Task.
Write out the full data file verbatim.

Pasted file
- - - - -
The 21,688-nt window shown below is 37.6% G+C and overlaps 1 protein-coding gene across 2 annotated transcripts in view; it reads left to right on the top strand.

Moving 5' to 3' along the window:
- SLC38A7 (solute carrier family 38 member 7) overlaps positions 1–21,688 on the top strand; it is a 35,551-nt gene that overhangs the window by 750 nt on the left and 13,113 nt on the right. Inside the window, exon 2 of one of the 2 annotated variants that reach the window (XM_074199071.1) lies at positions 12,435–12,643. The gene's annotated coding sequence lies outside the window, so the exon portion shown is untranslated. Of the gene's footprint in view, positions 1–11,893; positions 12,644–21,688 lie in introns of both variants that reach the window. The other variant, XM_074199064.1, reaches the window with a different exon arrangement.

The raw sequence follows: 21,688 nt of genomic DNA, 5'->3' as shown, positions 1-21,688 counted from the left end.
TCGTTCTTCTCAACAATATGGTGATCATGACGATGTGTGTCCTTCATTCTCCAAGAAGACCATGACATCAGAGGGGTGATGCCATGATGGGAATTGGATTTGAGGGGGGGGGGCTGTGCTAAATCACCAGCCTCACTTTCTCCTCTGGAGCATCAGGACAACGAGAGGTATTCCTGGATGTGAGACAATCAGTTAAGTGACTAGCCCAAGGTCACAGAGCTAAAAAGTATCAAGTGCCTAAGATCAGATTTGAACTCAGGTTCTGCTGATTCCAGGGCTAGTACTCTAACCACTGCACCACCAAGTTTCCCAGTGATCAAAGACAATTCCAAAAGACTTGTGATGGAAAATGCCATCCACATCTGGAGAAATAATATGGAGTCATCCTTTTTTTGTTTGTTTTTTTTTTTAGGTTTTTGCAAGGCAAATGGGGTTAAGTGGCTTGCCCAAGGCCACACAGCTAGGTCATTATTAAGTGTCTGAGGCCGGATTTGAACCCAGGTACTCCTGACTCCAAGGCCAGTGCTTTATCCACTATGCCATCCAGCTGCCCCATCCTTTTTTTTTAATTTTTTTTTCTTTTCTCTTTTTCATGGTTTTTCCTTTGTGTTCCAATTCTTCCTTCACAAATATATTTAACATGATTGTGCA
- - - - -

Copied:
The 21,688-nt window shown below is 37.6% G+C and overlaps 1 protein-coding gene across 2 annotated transcripts in view; it reads left to right on the top strand.

Moving 5' to 3' along the window:
- SLC38A7 (solute carrier family 38 member 7) overlaps positions 1–21,688 on the top strand; it is a 35,551-nt gene that overhangs the window by 750 nt on the left and 13,113 nt on the right. Inside the window, exon 2 of one of the 2 annotated variants that reach the window (XM_074199071.1) lies at positions 12,435–12,643. The gene's annotated coding sequence lies outside the window, so the exon portion shown is untranslated. Of the gene's footprint in view, positions 1–11,893; positions 12,644–21,688 lie in introns of both variants that reach the window. The other variant, XM_074199064.1, reaches the window with a different exon arrangement.

The raw sequence follows: 21,688 nt of genomic DNA, 5'->3' as shown, positions 1-21,688 counted from the left end.
TCGTTCTTCTCAACAATATGGTGATCATGACGATGTGTGTCCTTCATTCTCCAAGAAGACCATGACATCAGAGGGGTGATGCCATGATGGGAATTGGATTTGAGGGGGGGGGGCTGTGCTAAATCACCAGCCTCACTTTCTCCTCTGGAGCATCAGGACAACGAGAGGTATTCCTGGATGTGAGACAATCAGTTAAGTGACTAGCCCAAGGTCACAGAGCTAAAAAGTATCAAGTGCCTAAGATCAGATTTGAACTCAGGTTCTGCTGATTCCAGGGCTAGTACTCTAACCACTGCACCACCAAGTTTCCCAGTGATCAAAGACAATTCCAAAAGACTTGTGATGGAAAATGCCATCCACATCTGGAGAAATAATATGGAGTCATCCTTTTTTTGTTTGTTTTTTTTTTTAGGTTTTTGCAAGGCAAATGGGGTTAAGTGGCTTGCCCAAGGCCACACAGCTAGGTCATTATTAAGTGTCTGAGGCCGGATTTGAACCCAGGTACTCCTGACTCCAAGGCCAGTGCTTTATCCACTATGCCATCCAGCTGCCCCATCCTTTTTTTTTAATTTTTTTTTCTTTTCTCTTTTTCATGGTTTTTCCTTTGTGTTCCAATTCTTCCTTCACAAATATATTTAACATGATTGTGCA